I was sitting at the back of the church with the Musicians’ Union Northern office staff and regional committee colleagues feeling like the naughty kids at the back of the bus. But on this day, the day of our friend Jonny Walker’s funeral, I suspect everyone in that building had at some point been a naughty kid at the back of the bus; that’s the kind of people Jonny attracted – misfits, activists, arguers. The reason we were sitting so far away was not by design, but simply because the place was so full. I’ve never seen a church that packed. The queue to get in was like the line outside a rock concert. We all remarked it was a fitting tribute to a much loved performer.
But it’s not as simple as that. When rock stars die young one talks of cementing the integrity of their legacy, of how the trials of continued existence will not threaten to compromise their creative output, that they can safely pass into legend without everyday normality clinging too long at their ankles. But when a friend dies young we are robbed of countless potential moments, of all those opportunities to shift position, to influence and be influenced, to share and be changed, to affect and be affected. Jonny was not a rock star, he believed too much in the power of groups and cooperation to allow himself to be so set apart from his fellows. His likeness should not be rendered in bronze nor printed as postage stamps, those things are for the dead, Jonny was too much alive.
And surely such honours are meaningless in relation to someone like Jonny – how does one paint the state portrait of a whirlwind? He was the nation’s favourite busker, local papers all round the country reported his death and claimed him as their own. If we put a blue plaque everywhere his work was celebrated we might as well pave the streets of Britain with them.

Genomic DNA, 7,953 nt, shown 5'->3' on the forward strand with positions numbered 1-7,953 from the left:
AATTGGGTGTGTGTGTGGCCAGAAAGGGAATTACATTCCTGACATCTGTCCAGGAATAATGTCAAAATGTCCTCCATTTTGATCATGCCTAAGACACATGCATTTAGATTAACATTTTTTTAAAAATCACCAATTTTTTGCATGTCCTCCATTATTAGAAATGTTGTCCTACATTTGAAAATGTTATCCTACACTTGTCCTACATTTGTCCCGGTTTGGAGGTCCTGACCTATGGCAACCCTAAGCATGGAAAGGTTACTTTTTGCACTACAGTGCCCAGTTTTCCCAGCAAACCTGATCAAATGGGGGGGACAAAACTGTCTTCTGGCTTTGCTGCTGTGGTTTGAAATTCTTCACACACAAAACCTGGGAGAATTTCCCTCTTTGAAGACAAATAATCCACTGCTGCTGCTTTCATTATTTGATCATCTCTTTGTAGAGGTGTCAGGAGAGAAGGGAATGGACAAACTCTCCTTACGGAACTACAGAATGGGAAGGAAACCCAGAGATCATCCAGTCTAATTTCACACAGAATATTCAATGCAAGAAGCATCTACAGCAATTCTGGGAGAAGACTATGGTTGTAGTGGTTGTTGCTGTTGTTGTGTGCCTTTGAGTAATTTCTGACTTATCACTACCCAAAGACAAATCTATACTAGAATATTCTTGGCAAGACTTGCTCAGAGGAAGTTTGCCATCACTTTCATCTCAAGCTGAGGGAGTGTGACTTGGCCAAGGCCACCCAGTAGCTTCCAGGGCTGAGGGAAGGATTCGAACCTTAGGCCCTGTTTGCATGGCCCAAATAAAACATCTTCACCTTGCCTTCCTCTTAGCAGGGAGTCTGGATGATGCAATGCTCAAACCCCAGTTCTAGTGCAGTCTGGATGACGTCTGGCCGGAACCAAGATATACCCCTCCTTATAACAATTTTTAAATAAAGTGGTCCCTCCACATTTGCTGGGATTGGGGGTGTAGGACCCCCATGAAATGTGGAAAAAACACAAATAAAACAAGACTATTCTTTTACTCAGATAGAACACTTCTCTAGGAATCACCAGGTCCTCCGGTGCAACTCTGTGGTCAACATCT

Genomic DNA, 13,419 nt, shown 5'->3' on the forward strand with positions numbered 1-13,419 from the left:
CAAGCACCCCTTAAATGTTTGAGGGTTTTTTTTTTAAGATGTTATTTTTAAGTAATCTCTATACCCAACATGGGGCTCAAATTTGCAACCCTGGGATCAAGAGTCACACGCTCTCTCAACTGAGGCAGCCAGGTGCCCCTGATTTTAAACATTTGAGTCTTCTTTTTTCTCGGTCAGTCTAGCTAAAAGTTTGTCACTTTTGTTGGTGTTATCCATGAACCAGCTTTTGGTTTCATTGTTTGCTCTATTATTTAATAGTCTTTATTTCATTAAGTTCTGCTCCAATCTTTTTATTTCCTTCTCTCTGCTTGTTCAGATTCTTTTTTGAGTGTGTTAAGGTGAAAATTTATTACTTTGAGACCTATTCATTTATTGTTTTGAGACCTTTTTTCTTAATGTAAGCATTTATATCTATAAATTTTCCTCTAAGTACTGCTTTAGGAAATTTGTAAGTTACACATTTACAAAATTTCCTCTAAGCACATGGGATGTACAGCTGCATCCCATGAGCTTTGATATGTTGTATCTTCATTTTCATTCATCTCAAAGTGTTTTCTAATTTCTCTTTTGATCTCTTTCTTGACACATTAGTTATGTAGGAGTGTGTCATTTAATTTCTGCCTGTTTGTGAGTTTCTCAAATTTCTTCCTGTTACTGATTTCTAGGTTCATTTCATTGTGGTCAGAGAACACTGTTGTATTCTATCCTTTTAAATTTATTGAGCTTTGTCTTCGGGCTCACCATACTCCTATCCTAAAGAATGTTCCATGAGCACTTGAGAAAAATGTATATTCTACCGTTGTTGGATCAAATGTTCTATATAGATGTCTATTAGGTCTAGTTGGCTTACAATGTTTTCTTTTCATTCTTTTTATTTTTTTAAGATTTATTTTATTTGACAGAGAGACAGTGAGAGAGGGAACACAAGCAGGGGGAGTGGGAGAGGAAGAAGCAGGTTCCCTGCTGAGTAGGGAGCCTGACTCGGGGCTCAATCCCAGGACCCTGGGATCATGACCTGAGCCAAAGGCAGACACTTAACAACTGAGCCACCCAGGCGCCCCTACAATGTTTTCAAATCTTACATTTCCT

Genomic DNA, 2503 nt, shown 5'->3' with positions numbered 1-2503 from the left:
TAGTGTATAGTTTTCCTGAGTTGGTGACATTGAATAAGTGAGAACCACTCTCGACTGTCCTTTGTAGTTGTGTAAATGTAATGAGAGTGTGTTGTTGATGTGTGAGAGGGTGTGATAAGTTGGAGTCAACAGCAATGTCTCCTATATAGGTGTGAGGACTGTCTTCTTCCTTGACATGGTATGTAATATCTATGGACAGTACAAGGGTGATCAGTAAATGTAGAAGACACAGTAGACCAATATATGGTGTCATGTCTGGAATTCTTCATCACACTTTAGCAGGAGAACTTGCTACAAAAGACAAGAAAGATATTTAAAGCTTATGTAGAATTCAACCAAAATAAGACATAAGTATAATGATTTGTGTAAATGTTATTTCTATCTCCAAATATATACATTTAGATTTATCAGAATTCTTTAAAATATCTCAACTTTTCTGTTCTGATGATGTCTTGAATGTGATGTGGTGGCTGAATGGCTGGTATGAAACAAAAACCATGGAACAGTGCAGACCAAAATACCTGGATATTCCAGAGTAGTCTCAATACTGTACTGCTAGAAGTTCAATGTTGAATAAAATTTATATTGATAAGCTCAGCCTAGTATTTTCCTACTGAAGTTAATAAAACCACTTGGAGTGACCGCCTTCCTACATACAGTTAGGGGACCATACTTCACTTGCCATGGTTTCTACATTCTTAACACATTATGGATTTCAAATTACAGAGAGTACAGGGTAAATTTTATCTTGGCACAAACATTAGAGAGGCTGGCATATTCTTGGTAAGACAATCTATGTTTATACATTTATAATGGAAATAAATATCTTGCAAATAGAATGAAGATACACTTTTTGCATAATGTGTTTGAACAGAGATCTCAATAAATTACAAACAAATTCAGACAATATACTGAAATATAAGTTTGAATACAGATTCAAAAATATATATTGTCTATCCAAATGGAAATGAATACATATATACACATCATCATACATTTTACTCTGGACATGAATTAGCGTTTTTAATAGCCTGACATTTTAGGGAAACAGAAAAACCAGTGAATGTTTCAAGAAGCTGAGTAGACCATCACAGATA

But as tribute followed tribute and anecdote followed anecdote my emotions began to shift from sadness to anger. Why do we wait until someone is gone before we allow ourselves to express how much we value them? It happens all the time, it’s practically a national tradition. Is it because we must wait until the whole span of a life is played out before weighing up how much they mattered, like counting up what’s left in their bank account? Is it so difficult for us to make a premature calculation and say to their face: “You are loved, you have value, your impact is immeasurable.” Are we worried about the risk of possibly boosting someone up too much with compliments and affection that we’d rather allow them to sink out of sight completely? What is wrong with us in Britain? How did we get so shrivveled up?
It’s hard saying this stuff to people, it always feels like there will be another opportunity, especially when the person in question is so young. And besides, I see blogs and memes and twee little social media posts popping up every day telling me to give hugs and smiles and “pay it forward” and yeah yeah yeah, I get it, all you need is love, whatever. I agree, just don’t talk about it all the time, today is not that day, man give me a break, jeez.